Training Tomorrow’s Automotive Technicians in RI
The technology, electronics and components built into today’s cars, trucks and SUVs are more sophisticated than ever. Vehicles may be safer and more comfortable but they still need to be repaired and maintained, and sometimes when they break, it’s complicated.
Dealerships and auto service facilities have expressed concerns for a while now that it’s difficult to train and even find qualified auto technicians. Dealers are selling plenty of cars, but they also need service techs with the right skill set to fix these complex vehicles.
In the Rhode Island area, you don’t have to look far to find where the automotive technicians of tomorrow are being trained today. You’ve likely driven right by it many times traveling on Interstate 95. That place is New England Institute of Technology in Warwick.
The Automotive Technology Department at NEIT provides in-depth study in the application of the most current trends in the automotive field. There are automotive associate degree programs in: Automotive Technology, Advanced Automotive Technology, Automotive Technology with High Performance, plus related programs in Auto Body and Collision Repair Technology, and a Bachelor of Science degree program in Automotive Service Management. Students who graduate NEIT are well on their way to ASE or ICAR certification.
“This is so much more than turning a wrench. These are associate degree programs. Six quarters over 18 months. Students take both technical classes and academic classes to earn their degree,” says Virgilio Tavares, Assistant Professor and Assistant Department Chair in NEIT’s Transportation Technologies department. “We try to replicate real world automotive service and repair experiences in a classroom setting.”
At the center of NEIT’s Automotive Technology Department is an enormous 24,000 sq. ft. climate- controlled automotive “classroom” off Jefferson Boulevard. It boasts 42 service bays and students learn and perform the skills associated with engine repair and design, brakes, suspensions, transmission and ignition systems, climate control, electronics and much more.
The facility contains the latest in automotive repair technology including six Hunter wheel alignment machines. “When we made the move into this building approximately twelve years ago, none of the old equipment we had in the previous location came over. It’s all brand new state of the art equipment,” according to Tavares.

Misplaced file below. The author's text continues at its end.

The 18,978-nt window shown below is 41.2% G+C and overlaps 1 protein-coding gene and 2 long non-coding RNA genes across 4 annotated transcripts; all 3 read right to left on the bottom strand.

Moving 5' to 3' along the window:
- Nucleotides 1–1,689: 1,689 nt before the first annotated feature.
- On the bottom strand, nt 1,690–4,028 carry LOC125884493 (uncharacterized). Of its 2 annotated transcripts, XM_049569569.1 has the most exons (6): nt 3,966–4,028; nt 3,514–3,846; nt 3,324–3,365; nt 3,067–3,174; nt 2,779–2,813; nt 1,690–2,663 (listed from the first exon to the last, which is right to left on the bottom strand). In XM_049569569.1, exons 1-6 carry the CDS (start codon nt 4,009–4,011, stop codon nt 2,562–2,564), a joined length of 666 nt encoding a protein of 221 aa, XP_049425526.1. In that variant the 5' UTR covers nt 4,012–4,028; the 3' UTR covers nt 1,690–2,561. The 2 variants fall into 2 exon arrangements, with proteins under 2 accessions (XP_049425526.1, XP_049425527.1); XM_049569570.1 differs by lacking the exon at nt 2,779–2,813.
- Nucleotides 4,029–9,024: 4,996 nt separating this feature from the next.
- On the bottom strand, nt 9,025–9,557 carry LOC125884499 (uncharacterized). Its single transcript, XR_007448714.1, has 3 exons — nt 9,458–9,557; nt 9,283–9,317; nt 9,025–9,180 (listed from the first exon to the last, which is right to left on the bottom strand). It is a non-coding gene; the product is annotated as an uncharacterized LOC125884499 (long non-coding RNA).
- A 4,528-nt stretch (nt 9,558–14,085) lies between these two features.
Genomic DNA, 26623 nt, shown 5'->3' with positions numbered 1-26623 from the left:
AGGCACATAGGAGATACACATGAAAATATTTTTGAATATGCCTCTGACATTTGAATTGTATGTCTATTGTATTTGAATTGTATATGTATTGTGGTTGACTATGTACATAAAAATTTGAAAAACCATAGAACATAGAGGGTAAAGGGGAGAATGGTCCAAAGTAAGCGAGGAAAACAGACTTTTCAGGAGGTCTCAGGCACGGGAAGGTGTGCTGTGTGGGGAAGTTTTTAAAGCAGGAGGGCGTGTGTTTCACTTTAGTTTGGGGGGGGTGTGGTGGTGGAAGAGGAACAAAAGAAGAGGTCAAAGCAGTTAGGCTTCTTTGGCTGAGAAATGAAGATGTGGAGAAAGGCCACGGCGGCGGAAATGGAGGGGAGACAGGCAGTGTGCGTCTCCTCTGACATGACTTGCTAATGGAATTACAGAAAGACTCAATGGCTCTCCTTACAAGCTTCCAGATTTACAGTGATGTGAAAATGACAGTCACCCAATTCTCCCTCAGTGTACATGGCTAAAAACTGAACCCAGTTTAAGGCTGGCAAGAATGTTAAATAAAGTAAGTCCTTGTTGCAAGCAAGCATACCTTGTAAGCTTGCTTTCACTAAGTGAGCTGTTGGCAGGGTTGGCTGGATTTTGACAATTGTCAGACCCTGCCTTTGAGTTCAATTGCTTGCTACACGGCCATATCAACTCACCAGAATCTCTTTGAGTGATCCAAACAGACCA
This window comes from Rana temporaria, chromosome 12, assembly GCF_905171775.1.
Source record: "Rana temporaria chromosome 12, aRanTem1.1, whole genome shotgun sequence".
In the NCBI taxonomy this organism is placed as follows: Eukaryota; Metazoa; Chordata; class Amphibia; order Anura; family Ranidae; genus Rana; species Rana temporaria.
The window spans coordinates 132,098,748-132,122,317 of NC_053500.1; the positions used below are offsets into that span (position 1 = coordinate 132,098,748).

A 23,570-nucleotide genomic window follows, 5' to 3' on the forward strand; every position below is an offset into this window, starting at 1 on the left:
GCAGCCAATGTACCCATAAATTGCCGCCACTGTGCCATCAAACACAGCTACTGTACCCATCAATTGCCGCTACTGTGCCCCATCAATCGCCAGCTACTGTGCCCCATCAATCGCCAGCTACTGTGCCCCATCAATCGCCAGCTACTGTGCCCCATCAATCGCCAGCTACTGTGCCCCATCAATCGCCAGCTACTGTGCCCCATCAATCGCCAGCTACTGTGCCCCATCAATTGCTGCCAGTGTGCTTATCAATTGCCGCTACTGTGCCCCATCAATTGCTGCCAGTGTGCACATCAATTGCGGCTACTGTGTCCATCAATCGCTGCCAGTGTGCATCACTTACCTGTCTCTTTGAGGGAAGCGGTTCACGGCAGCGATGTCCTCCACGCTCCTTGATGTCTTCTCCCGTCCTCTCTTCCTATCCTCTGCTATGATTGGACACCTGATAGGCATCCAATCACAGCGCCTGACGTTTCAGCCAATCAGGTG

New England Tech collaborates with NATEF, the National Automotive Technician’s Education Association. “National Automotive Technician’s Education Foundation (NATEF), We follow the NATEF curriculum so students know all of the tasks required once they leave here,” according to Tavares. “But it’s not just the mechanical aspects. With the electronics and technology, use of a laptop, reading and math—that’s all very important. So the associate degree program develops a well-rounded student. You can’t repair a car today without understanding information and instructions.”
“To become an automotive student here at New England Tech, no prior automotive experience is necessary. That’s what this program is for. Believe it or not, most of our student population did not go to a technical high school.”
According to Tavares, the instructors are always learning too. “As educators, we have to complete many hours of professional development and training every year to stay current with the changes and new technologies. One of our goals is to keep our instructors ASE certified at the master level. As new technology comes out, we have to add it to our existing curriculum.”
NEIT has relationships with Fiat Chrysler, Ford and Subaru. Students have the opportunity to earn certifications through Ford and Subaru in addition to their associate degree. NEIT automotive instructors train Fiat Chrysler incumbent service technicians and incorporate those skills into the student curriculum so they benefit as well.
The NEIT Automotive Technology program also offers elective courses in alternative fuels–hybrid vehicles, light duty diesel, and compressed natural gas. And across the parking lot at the auto body and collision facility, they utilize two paint booths and two frame machines for students to sharpen their skills. The instructors are ICAR certified.
After completion of the associate degree program, some students may elect to continue in the Automotive Service Management Bachelor’s degree program. It’s designed for students who want to go into management, be a service consultant or advisor, or seek to own their own shop.
“The good news is there’s still interest from young people in learning about cars–how they work, how to repair them and how to make them go faster. And the students know they can make a very nice living in this field,” adds Tavares. “We can’t fill all the job openings that are posted by our career services department. We get calls on a daily basis so there are a lot of opportunities for our students once they graduate.”